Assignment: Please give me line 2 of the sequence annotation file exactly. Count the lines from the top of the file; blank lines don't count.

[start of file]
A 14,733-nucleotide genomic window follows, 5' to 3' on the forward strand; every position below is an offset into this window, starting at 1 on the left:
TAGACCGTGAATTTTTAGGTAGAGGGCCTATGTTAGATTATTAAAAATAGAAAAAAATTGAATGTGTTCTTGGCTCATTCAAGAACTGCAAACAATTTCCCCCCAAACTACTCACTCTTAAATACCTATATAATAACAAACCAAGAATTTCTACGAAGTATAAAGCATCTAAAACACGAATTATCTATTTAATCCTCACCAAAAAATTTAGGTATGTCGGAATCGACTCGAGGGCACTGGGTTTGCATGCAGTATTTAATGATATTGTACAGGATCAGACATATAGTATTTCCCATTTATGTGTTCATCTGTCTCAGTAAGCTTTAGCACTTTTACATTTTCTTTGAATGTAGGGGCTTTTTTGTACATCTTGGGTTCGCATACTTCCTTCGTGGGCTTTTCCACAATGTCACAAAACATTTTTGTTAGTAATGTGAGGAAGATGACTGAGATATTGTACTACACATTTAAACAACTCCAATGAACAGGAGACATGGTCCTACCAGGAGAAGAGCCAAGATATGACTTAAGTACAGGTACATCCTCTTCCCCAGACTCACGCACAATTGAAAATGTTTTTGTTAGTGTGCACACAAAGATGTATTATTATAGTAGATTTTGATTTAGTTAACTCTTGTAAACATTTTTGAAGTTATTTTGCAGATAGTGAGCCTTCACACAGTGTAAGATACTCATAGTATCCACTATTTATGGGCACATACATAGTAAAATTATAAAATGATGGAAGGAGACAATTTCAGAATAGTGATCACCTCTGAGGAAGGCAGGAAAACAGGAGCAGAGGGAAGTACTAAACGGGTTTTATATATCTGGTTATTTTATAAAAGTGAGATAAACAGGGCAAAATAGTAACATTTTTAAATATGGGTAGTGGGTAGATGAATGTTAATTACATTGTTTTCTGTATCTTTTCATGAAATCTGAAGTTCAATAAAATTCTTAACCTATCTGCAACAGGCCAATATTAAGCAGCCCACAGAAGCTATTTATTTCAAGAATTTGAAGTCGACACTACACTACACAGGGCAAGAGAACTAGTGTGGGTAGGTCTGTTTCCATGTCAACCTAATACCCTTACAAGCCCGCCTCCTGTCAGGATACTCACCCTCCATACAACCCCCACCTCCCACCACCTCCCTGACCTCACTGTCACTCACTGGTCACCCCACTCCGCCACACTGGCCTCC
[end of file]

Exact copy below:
TAGACCGTGAATTTTTAGGTAGAGGGCCTATGTTAGATTATTAAAAATAGAAAAAAATTGAATGTGTTCTTGGCTCATTCAAGAACTGCAAACAATTTCCCCCCAAACTACTCACTCTTAAATACCTATATAATAACAAACCAAGAATTTCTACGAAGTATAAAGCATCTAAAACACGAATTATCTATTTAATCCTCACCAAAAAATTTAGGTATGTCGGAATCGACTCGAGGGCACTGGGTTTGCATGCAGTATTTAATGATATTGTACAGGATCAGACATATAGTATTTCCCATTTATGTGTTCATCTGTCTCAGTAAGCTTTAGCACTTTTACATTTTCTTTGAATGTAGGGGCTTTTTTGTACATCTTGGGTTCGCATACTTCCTTCGTGGGCTTTTCCACAATGTCACAAAACATTTTTGTTAGTAATGTGAGGAAGATGACTGAGATATTGTACTACACATTTAAACAACTCCAATGAACAGGAGACATGGTCCTACCAGGAGAAGAGCCAAGATATGACTTAAGTACAGGTACATCCTCTTCCCCAGACTCACGCACAATTGAAAATGTTTTTGTTAGTGTGCACACAAAGATGTATTATTATAGTAGATTTTGATTTAGTTAACTCTTGTAAACATTTTTGAAGTTATTTTGCAGATAGTGAGCCTTCACACAGTGTAAGATACTCATAGTATCCACTATTTATGGGCACATACATAGTAAAATTATAAAATGATGGAAGGAGACAATTTCAGAATAGTGATCACCTCTGAGGAAGGCAGGAAAACAGGAGCAGAGGGAAGTACTAAACGGGTTTTATATATCTGGTTATTTTATAAAAGTGAGATAAACAGGGCAAAATAGTAACATTTTTAAATATGGGTAGTGGGTAGATGAATGTTAATTACATTGTTTTCTGTATCTTTTCATGAAATCTGAAGTTCAATAAAATTCTTAACCTATCTGCAACAGGCCAATATTAAGCAGCCCACAGAAGCTATTTATTTCAAGAATTTGAAGTCGACACTACACTACACAGGGCAAGAGAACTAGTGTGGGTAGGTCTGTTTCCATGTCAACCTAATACCCTTACAAGCCCGCCTCCTGTCAGGATACTCACCCTCCATACAACCCCCACCTCCCACCACCTCCCTGACCTCACTGTCACTCACTGGTCACCCCACTCCGCCACACTGGCCTCC